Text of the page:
ON WRITING POEMS

 

Writing poems is a little like fishing.  If you catch anything, the fish are often so small you throw them back.  Or if you don’t, you should.  But now and then you hook one worth bringing in.

At this point the fishing metaphor breaks down.  The “big” catch isn’t the poem itself, but rather the opportunity of making one.  You are struck with an idea or an image or a drama worth exploring. Now the work part begins.

“A poem is a made thing,” my mentor, Stephen Dunn, has taught me.  “It’s not just saying things you think and feel now dressed up as a poem.”  At first I was somewhat adverse to this view, wanting to think that the poet was the poem, like the dancer was the dance.  Self-expression.

Okay, finally, self-expression is the thing.  But only as long as you keep in mind that, in terms of a quality made poem, your sentiments don’t count.  Leave them out.  Unusual, or radical, or noble sentiments are especially worthless without strong counterpoints.  And what you perceive as your own virtues surely will be in the way of the poem’s progress.

The self- expression of strong feelings, as well, are highly suspect.  Understatement is the better way to go.  A good example of this can be found in Robert Frost’s “Out, Out,” in which a boy dies in a buzz saw accident. “No more to build on there,” says the speaker.  “And they, since they/ Were not the one dead, turned to their affairs.”

A certain neutrality in you for the poem to flow through is the best of all possible worlds.  .  Finally, it’s not even your poem.  Lots of times it will start out in one direction and end up going the opposite way.  In short, the poem-in-progress will tell you what it wants to say, if you can get out of its way.  (As I suspect the great dancer finally is the vehicle of the dance, rather than the other way around.)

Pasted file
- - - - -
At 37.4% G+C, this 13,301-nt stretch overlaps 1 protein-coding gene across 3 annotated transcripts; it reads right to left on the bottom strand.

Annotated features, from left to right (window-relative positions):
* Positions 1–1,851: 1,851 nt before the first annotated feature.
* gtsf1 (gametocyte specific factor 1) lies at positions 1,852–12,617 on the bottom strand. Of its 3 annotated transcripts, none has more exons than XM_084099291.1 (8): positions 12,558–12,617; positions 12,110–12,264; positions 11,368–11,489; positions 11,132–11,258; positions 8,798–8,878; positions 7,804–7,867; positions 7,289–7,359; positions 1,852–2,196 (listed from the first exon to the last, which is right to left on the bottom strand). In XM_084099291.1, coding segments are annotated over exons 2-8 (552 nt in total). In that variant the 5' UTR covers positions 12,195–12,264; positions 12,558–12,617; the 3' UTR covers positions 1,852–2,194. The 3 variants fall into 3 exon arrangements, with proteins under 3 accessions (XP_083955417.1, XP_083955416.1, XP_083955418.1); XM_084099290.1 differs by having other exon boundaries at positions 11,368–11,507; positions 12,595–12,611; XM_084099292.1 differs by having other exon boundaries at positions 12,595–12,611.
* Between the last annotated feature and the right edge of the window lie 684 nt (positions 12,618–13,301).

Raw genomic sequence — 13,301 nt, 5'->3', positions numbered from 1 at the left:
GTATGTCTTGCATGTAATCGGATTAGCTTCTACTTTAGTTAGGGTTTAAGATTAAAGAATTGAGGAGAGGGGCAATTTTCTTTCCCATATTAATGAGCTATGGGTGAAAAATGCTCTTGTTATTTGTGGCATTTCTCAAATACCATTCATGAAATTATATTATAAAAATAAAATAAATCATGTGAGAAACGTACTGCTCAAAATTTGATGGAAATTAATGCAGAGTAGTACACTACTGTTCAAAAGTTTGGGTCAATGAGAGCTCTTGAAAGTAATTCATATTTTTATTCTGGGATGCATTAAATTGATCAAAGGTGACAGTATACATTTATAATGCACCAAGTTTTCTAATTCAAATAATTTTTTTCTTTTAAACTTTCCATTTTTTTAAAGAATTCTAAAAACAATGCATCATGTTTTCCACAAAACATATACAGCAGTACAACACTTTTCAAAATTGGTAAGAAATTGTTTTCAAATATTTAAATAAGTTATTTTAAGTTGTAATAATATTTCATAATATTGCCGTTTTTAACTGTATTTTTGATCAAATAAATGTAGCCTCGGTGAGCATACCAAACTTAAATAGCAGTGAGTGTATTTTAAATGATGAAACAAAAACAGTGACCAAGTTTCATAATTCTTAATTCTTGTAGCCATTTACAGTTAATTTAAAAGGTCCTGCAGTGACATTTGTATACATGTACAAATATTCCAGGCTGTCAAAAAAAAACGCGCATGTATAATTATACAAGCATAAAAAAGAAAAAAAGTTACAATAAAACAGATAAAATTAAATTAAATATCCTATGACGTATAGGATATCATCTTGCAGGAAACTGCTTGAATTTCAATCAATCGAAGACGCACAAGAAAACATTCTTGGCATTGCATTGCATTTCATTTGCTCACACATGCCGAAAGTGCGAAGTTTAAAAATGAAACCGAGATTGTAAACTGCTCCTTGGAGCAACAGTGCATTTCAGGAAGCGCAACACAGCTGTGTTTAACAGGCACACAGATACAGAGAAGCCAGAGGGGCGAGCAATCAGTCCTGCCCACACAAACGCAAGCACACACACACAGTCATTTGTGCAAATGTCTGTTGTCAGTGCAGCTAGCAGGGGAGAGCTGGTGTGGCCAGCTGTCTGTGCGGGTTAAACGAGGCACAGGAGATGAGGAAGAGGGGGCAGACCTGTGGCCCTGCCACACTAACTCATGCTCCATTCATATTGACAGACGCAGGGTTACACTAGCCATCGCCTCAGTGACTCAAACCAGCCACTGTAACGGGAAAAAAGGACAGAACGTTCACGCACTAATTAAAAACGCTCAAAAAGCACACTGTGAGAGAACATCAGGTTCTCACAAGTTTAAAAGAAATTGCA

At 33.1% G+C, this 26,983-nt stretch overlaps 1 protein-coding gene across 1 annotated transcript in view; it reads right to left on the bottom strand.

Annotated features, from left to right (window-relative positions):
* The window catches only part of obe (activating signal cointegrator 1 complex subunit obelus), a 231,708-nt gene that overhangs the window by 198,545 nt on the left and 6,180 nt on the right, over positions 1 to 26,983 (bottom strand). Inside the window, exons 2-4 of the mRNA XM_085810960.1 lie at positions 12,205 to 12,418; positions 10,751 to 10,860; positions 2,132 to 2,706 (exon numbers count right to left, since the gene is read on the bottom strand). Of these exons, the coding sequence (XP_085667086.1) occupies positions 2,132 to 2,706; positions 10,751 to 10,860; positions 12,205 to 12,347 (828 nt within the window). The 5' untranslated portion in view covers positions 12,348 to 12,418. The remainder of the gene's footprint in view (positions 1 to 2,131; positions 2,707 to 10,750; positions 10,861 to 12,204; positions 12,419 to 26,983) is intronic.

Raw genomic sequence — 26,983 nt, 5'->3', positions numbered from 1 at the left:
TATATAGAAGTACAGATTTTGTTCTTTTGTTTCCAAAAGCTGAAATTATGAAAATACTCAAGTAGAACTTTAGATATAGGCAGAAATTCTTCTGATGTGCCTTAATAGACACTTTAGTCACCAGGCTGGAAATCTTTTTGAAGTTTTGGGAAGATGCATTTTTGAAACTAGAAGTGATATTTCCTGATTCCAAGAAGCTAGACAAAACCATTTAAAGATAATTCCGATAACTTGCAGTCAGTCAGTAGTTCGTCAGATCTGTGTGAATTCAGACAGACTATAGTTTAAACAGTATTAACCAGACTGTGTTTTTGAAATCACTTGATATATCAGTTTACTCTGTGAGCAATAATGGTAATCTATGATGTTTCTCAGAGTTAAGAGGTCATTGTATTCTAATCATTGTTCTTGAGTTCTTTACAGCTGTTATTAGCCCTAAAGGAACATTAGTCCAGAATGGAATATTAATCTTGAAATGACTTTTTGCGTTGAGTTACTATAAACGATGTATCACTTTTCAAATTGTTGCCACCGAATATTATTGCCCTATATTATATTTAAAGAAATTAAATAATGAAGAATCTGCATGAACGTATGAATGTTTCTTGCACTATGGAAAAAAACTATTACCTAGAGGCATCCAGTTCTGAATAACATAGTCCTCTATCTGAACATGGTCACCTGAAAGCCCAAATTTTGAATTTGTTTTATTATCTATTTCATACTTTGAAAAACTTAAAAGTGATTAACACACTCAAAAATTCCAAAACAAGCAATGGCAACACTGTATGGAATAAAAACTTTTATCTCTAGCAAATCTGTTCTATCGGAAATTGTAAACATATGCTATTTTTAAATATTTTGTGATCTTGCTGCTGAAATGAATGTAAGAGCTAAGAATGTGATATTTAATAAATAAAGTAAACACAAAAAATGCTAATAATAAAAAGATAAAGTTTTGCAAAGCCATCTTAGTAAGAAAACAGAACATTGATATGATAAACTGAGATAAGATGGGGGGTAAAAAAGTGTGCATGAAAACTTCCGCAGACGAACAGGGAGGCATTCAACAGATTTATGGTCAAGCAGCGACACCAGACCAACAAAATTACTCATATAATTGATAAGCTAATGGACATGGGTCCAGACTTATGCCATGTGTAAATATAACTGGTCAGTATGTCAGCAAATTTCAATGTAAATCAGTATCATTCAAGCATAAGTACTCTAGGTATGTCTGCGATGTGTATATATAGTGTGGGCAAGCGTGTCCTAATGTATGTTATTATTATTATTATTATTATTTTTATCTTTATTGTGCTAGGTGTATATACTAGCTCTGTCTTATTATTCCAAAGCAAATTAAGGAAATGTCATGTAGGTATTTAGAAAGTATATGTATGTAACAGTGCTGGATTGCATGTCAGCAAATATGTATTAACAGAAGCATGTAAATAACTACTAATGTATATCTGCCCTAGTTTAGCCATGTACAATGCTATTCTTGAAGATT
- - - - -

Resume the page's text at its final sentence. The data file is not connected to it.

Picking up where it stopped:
Finding a starting place is a blessing, but you don’t have to stay true to it.  “If you get stuck, say the opposite,” Stephen says.  Try it out.  It may come to nothing, but he knows that his poems come alive at the moment they surprise him and his original intentions.

“Sound” is a big clue as to a poem’s progress, or lack thereof.  If the sound is off, Stephen takes it as a sign that other things haven’t come together yet.  That was a strange idea to me upon first hearing it — that there’s an intimate connection between the sense and sound of a poem.  But slowly, over time, I’ve come to trust exactly that.

Life presents us with so many ironies.  The process is the product….  To find your life, you have to lose it…. To become deeply spontaneous requires hard work….  Ninety-nine times out of a hundred, the more spontaneous a poem feels to a reader, the longer it has been labored by the poet.  In my last poem, “Reading Whitman at Dusk,” only four lines, which appear near the end, remain from the first draft.

 

My nights are fine, dear poet.

I dream and walk in half worlds

under the stars and black holes

where thinking takes a breath.

 

And in the first stanza, I knew had a good rhyme in “existed” and “fished in,” which I kept though a myriad of revisions.  It was those four lines and that one rhyme that made me feel I had a potential poem worth reeling in, but the version below would be barely recognizable as the poem it started out to be.